Macau reporters complain of worsening media censorship
Critics are warning of worsening censorship despite the growth of the Macau media market and are urging the government to stop meddling with press freedom.
The warning comes after a rare standoff between Macau journalists and the government.
The Macau Media Workers Association, a group of about 100 frontline reporters, decried what it saw as long-standing censorship. Their anger was fuelled by the government's handling of Chief Executive Edmund Ho Hau-wah's remarks on the Labour Day rally, when a police officer fired five warning shots in the air during a demonstration.
Only a government-owned television station was allowed to film Mr Ho's meeting with local journalists on May 4, and government information officials supervised the editing of the footage before it was released to other media.
'We strongly condemn the Information Bureau's interference in press freedom and editorial independence,' the association said in a statement on May 11. It accused the government of meddling with press freedom in recent years.
The bureau said it 'absolutely' respected press freedom. 'On May 4, our staff went to Teledifusao de Macau only to obtain footage for use on the Information Bureau's website,' it said in a statement.
Legislator Jose Coutinho said the editorial integrity of many local media had been tainted by government subsidies. After the handover, the media often had been afraid to be critical, as the government had used money to silence them, he said.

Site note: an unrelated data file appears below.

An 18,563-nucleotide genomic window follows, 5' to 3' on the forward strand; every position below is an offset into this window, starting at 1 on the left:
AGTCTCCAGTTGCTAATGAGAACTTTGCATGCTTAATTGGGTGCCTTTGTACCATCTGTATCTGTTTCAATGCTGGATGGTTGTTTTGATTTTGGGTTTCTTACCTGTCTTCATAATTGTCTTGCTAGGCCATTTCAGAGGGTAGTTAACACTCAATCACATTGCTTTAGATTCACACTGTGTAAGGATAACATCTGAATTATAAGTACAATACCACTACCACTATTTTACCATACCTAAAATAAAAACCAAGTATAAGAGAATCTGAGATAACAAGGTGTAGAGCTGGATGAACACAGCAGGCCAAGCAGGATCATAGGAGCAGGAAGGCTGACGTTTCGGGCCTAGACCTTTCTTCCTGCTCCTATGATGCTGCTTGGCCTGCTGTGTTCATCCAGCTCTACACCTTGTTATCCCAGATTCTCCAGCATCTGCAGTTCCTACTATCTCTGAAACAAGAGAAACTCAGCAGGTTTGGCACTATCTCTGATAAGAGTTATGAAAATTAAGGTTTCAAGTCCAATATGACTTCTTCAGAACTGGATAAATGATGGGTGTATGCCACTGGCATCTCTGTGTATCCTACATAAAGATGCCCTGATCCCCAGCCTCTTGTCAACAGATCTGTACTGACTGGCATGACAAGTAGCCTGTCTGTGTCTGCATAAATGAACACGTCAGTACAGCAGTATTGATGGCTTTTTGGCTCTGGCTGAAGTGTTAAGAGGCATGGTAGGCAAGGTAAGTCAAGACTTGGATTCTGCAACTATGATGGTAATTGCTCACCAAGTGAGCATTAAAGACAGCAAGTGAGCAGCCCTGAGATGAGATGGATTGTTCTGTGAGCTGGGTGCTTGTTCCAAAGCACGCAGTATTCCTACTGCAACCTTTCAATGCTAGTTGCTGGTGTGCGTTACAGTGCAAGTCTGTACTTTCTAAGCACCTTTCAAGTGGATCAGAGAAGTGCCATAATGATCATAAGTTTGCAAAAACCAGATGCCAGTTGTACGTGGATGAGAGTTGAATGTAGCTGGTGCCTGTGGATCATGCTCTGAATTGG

A controversial media subsidy scheme was launched shortly after the December 1999 handover.
Mr Coutinho said the Portuguese-language press in Macau was largely independent despite government funding - perhaps due to the long tradition of press freedom in Europe.
From Friday, the tabloid Macau Daily Times will compete with the Macau Post Daily in a burgeoning market for English-language publications - the key growth area in the city's media sector.
Macau's 500,000 residents are served by eight Chinese-language and three Portuguese-language daily newspapers, five Chinese-language and one Portuguese-language weekly, an English-language daily and dozens of magazines. A host of Hong Kong publications can also be bought in the city.